The changes we have seen in the retail industry within the last decade have been remarkable. The sector has seen double digit growth thanks to a rise in the middle-class in many African countries.
Technology has played a big role in shaping expectations. The internet has collapsed the world into a global village and the influence of first-world countries is intense. Burgeoning malls, consumerism and a preference for brands or quality over price are some of the visible signs.
Though the well educated and affluent African consumer is an attractive target for most brands, the real opportunity lies in unlocking the needs of the masses. For this, we shall explore in a different series what markets are developing; driven by which consumers; what scale of opportunity they represent and what the unmet needs are in this shifting market place.
The increased purchasing power of African consumers means that they are looking beyond basics, not just in the products they purchase but also in the shopping experience. An example of this shift is the growing number of people who now purchase vegetables from the fresh section of supermarkets. Not long ago, the corner vegetable vendor was the primary source. The retail industry is moving with the times as more stores aspire to become destinations and not just functional spaces to transact sales.
The benefits of progress do not stop at the consumer. Businesses in the retail space have also gained more. Retailers can now access better ways to improve their businesses. Technology has played a role in formalizing and enhancing sales. Digital tools now grant direct access to suppliers for products, without relying on middlemen.
With the Covid-19 pandemic disrupting how businesses operate, the retail sector will have to adapt fast by leveraging technology to adapt to a ‘new normal’ where consumers will integrate technology in their process to obtain crucial supplies.
We researched on some emerging trends which will be explored more this decade
Online shopping has been a common trend for a while now, as it benefits both the customer and the business. The shop owner needs not incur the overhead of running a brick and mortar store and the customer benefits from the convenience and quick delivery.
Over time, as more customers discover and rely on ecommerce, brands are realizing they might lose market share if they do not diversify their channels. With the expansion of direct-to-consumer (D2C) in recent years, brands can sell straight to the consumer, forgoing traditional stores and middlemen altogether. This has redefined the relationship between brands and their loyal customers, particularly younger, digitally savvy consumers.
Despite the allure and convenience of online shopping, most purchasing particularly in Africa still happens in physical stores. Not to be left behind, brick and mortar stores have integrated ecommerce strategies to expand their reach and capitalize on emerging opportunities. This has been possible thanks to a growing footprint of logistics partners who handle fulfilment.
2.Partnerships between Retail Outlets and Tech Logistics Companies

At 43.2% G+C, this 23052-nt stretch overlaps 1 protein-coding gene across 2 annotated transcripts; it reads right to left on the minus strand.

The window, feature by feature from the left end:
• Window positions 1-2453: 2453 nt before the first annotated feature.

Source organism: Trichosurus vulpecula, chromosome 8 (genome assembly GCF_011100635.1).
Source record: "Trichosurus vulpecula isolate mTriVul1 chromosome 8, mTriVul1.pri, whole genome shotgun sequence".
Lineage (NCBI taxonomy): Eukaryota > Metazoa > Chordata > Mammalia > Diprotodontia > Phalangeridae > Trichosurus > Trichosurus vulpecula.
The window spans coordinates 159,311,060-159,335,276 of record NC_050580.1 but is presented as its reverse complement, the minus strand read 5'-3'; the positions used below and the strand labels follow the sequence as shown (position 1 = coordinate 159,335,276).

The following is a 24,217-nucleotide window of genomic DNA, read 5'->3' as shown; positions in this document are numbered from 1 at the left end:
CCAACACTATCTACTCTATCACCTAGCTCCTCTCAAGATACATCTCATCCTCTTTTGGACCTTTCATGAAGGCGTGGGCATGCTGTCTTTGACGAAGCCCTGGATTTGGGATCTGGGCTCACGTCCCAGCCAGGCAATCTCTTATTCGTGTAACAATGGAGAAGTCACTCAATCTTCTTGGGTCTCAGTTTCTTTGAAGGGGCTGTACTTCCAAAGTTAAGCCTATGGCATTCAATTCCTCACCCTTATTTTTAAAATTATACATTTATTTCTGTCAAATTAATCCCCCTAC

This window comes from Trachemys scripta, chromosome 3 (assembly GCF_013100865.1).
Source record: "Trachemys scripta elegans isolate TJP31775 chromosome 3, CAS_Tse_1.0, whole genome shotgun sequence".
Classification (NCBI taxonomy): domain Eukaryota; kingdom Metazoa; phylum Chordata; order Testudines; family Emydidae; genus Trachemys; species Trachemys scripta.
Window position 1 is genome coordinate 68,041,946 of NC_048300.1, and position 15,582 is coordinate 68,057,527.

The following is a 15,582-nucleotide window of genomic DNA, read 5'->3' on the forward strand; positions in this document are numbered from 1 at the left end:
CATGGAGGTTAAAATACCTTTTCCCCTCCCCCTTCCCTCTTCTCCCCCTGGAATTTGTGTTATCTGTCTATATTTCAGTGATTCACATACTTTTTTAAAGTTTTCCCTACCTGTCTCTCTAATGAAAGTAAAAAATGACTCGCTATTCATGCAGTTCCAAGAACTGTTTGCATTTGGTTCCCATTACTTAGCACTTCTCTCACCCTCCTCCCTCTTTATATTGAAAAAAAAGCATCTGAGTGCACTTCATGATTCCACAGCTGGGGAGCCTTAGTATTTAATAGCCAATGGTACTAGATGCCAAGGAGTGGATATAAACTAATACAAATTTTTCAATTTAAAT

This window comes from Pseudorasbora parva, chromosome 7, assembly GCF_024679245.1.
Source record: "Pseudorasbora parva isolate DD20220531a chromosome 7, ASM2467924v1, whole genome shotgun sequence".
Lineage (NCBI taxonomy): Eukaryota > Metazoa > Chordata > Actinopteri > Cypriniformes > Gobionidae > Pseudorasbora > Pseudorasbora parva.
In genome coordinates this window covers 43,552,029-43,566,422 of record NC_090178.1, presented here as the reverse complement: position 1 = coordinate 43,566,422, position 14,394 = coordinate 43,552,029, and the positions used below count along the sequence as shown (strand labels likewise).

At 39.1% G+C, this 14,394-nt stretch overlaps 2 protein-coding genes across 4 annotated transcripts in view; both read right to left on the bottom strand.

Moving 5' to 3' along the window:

As consumers stay home to avoid exposure to infection from Covid-19, retailers have to look for ways to reach them at their point of need. Many big chain stores are partnering with tech logistic companies to ensure that consumers still have their groceries needs met e.g. Naivas and Glovo etc. The partnerships formed during this period will likely be sustained as consumers move to online ordering platforms after experiencing convenience during this period.
3.Stores within Stores
The best example is a beauty salon that hosts several hairdressers renting space within it, while dedicating space for jewellery and makeup for sale. This helps in upselling complementary products and small retailers are exposed to foot traffic from larger stores.
Shop owners have invested heavily in visual merchandising so that the products look very appealing and also customers can see the products both from inside and outside the shop. The influence of social media sites such as pinterest has played a key role in this trend.
5.Use of Retail Software
Use of softwares such as RetailPay has helped retailers in several ways including accounting for their stock, tracking the location of their products at all times and the major benefit of having their products insured.
Additionally, we will see the use of software that can help optimize orders and fulfillment management as retailers look for more efficient ways to place and fulfil orders while ensuring they remain with optimum levels of products in store and in their stores/warehouses.
6.Facial Recognition Technology
Many developed nations, particularly China, are experimenting with novel ways technology can be integrated into the retail experience. Facial-recognition technology is one of them. Though the privacy implications raise several eyebrows, it takes personalization to a whole new level since you can gather specific data, like a person’s mood through their facial expressions.
Another area is self-checkout, which unlike traditional methods that rely on cashiers to process purchases, the self-checkout allows a customer to process their own payments by scanning products and making the payment by themselves.
According to a survey done by Consumer Reports, 75% of people said they appreciate the self-service checkout because it is fast and easy to use, therefore saving them on time. These checkouts also allow one cashier to manage several lines simultaneously.